Flightfeeder via tropo ducting. 900 kilometers.

shortened cable up to 2 meters



On 1296MHz distances up to 2661km have been covered (about 1400NM). See https://vushf.dk/iaru-reg-1-dx/ and http://vushf.dk/vushf/wp-content/plugins/IARU-DxList/ShowQso.php?Call=D44TXV&Band=1,296%20GHz&Propagation=TR&Distance=2661

Now, the problem is that tropospheric ducting takes place at relatively low altitudes, somewhere between 1500-10000ft. When planes are above the duct their signal will be reflected back upwards so you could only receive those that are “below” the relection zone in the duct & only if your own antenna is in the duct as well. In the optimal case: No gain needed, what’s in the duct can overpower most every other signal (personal experience on a lower band).


Thanks for the replies guys. Yes I know I would have to ask Flightaware for approval, before changing antenna (or adding diversity antennas). But my post here was just to hear what other have experienced, using yagis.

For now I will just move the antenna slightly, so its above of my other antenna on the chimney.
Later I will get rid of the 15m long feedline, and place the receiver close to the antenna.
I cannot use preamp here, as I transmit 1kW on HF & 50MHz nearby.

JoePPi makes a good point regarding Tropo ducting. Yes the duct will be below most planes, so even when you receive planes far away, it does not mean you have good coverage at high altitude.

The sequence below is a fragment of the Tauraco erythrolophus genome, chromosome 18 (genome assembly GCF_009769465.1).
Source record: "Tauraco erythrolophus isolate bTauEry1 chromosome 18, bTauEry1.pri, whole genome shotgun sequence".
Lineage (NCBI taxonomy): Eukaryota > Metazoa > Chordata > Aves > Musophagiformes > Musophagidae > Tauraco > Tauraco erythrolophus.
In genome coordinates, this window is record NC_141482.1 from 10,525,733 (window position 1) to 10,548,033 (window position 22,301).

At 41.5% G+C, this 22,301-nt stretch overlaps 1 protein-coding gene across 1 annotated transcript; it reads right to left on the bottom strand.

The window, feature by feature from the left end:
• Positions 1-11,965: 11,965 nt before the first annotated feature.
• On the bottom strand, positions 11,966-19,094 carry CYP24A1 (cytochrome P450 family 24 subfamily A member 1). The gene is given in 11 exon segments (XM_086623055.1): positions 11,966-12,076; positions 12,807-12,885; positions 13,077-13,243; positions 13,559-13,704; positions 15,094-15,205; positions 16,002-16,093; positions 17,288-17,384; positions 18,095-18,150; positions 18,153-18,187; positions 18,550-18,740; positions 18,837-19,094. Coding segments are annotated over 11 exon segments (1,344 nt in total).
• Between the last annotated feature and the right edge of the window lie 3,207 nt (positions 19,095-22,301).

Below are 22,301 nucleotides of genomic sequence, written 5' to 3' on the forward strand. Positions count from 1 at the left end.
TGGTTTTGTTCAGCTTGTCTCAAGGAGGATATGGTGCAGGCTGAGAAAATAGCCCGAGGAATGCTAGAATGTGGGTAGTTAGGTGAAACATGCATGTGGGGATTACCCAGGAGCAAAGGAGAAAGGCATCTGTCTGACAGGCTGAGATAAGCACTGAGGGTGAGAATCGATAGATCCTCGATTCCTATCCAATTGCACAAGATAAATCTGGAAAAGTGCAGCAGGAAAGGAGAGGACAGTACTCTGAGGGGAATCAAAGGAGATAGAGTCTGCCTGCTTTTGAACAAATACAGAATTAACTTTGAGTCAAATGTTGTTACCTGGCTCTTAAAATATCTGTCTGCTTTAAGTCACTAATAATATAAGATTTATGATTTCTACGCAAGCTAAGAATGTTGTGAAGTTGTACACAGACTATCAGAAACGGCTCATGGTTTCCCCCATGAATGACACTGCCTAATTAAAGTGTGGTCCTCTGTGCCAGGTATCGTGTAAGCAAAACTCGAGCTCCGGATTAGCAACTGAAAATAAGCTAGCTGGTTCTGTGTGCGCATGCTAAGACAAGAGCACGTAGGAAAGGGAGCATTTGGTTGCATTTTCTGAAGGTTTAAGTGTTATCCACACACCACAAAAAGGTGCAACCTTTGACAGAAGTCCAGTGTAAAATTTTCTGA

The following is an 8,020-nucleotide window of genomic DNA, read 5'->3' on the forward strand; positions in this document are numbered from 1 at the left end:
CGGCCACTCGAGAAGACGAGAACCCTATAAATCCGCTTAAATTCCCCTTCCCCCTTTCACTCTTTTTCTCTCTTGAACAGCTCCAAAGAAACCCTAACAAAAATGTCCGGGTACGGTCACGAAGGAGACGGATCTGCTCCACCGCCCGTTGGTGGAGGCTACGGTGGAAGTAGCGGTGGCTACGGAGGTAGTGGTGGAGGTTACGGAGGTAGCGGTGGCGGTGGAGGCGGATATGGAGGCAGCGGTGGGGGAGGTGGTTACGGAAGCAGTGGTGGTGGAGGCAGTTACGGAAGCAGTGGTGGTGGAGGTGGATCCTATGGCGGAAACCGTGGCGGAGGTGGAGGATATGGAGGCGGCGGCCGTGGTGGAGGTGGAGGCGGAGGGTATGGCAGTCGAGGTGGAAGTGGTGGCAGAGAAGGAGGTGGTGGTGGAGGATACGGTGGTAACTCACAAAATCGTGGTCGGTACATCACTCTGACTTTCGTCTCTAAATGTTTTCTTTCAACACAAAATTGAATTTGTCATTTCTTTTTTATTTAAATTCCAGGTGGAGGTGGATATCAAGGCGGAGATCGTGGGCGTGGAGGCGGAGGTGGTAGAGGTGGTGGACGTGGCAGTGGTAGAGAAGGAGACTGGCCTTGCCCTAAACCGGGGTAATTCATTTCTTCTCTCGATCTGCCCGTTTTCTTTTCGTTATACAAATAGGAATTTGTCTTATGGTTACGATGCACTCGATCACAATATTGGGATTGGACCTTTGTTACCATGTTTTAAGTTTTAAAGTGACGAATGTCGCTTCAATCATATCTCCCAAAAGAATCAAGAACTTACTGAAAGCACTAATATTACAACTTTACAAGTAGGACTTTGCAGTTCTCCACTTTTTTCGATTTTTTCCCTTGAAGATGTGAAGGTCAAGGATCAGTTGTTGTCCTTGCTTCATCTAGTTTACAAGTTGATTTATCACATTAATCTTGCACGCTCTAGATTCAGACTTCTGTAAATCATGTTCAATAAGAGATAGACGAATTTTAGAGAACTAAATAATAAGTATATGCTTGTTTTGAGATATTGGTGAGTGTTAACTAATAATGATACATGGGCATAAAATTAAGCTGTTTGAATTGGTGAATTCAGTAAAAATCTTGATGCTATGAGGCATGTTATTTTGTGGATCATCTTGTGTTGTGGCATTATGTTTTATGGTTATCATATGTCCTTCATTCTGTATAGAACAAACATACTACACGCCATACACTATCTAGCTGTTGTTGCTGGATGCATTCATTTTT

I remember receiving a plane and a helicopter at about 1000ft near Shetland, during my first days of operation. But it was no reception in that area at high altitudes.

I will have a look at the gain setting. Actually I live in a very quiet location, so it might be something to gain there :slight_smile:

Regarding GPS, a 1090MHz yagi, would work as a badly tuned dipole on the GPS frequency. It probably would work just fine with clear view to the sky.


Most preamps have a high pass filter fitted before the amplifier anyway, at least those aimed at ADS-B. Don’t know which hardware the flightfeeder is exactly, but i suspect they have at least some sort of LNA fitted.


There is a built in bandpassfilter in the unit, but filters are not infinite, so using 1kW close to the antenna will probably overload the receiver somewhat, even if its 1GHz lower. I looked at the settings on the F.A. receiver (v10) now, but it was no way to change gain settings using the screen.


Modesbeast receiver + RPi.

Major change is splitting up the total gain into two ERA-3 devices, so one of them is placed before the first filter, and so improving the total noise figure by about 3dB and the sensitivity by 3.5dB. Also the whole chain is matched, which results in a flatter passband.


The orange FlightFeeder doesn’t have any filter, it has the FA Pro receiver stick. You would gain something if you use in front of it a SAW filter (or even a cavity filter).
SAW are cheap and very efficient.